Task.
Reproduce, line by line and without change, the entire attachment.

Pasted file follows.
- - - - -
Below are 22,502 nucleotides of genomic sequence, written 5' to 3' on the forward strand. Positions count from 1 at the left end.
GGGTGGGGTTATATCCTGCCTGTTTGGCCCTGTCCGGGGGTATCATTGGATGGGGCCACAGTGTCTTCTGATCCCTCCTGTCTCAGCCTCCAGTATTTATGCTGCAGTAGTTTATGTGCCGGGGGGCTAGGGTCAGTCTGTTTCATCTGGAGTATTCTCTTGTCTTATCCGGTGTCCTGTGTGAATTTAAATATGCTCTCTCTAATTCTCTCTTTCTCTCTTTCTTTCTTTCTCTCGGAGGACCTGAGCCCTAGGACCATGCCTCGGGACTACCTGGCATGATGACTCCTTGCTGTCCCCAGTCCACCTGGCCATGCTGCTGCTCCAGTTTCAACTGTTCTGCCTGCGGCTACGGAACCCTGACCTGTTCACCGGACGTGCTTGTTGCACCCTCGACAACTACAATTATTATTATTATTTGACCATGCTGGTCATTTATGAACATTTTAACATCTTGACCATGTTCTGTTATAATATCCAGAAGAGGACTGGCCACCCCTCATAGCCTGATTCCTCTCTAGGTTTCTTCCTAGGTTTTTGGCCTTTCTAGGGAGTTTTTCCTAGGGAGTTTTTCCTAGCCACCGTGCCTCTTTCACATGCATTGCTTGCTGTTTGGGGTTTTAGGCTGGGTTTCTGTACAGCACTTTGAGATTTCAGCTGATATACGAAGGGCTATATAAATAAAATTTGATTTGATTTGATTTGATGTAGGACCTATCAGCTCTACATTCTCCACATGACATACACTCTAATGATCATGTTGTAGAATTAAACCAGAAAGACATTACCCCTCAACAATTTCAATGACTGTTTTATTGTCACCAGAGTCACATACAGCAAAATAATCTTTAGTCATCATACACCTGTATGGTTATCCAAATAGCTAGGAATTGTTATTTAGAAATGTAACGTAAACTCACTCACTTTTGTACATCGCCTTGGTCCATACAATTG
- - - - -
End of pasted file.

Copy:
Below are 22,502 nucleotides of genomic sequence, written 5' to 3' on the forward strand. Positions count from 1 at the left end.
GGGTGGGGTTATATCCTGCCTGTTTGGCCCTGTCCGGGGGTATCATTGGATGGGGCCACAGTGTCTTCTGATCCCTCCTGTCTCAGCCTCCAGTATTTATGCTGCAGTAGTTTATGTGCCGGGGGGCTAGGGTCAGTCTGTTTCATCTGGAGTATTCTCTTGTCTTATCCGGTGTCCTGTGTGAATTTAAATATGCTCTCTCTAATTCTCTCTTTCTCTCTTTCTTTCTTTCTCTCGGAGGACCTGAGCCCTAGGACCATGCCTCGGGACTACCTGGCATGATGACTCCTTGCTGTCCCCAGTCCACCTGGCCATGCTGCTGCTCCAGTTTCAACTGTTCTGCCTGCGGCTACGGAACCCTGACCTGTTCACCGGACGTGCTTGTTGCACCCTCGACAACTACAATTATTATTATTATTTGACCATGCTGGTCATTTATGAACATTTTAACATCTTGACCATGTTCTGTTATAATATCCAGAAGAGGACTGGCCACCCCTCATAGCCTGATTCCTCTCTAGGTTTCTTCCTAGGTTTTTGGCCTTTCTAGGGAGTTTTTCCTAGGGAGTTTTTCCTAGCCACCGTGCCTCTTTCACATGCATTGCTTGCTGTTTGGGGTTTTAGGCTGGGTTTCTGTACAGCACTTTGAGATTTCAGCTGATATACGAAGGGCTATATAAATAAAATTTGATTTGATTTGATTTGATGTAGGACCTATCAGCTCTACATTCTCCACATGACATACACTCTAATGATCATGTTGTAGAATTAAACCAGAAAGACATTACCCCTCAACAATTTCAATGACTGTTTTATTGTCACCAGAGTCACATACAGCAAAATAATCTTTAGTCATCATACACCTGTATGGTTATCCAAATAGCTAGGAATTGTTATTTAGAAATGTAACGTAAACTCACTCACTTTTGTACATCGCCTTGGTCCATACAATTG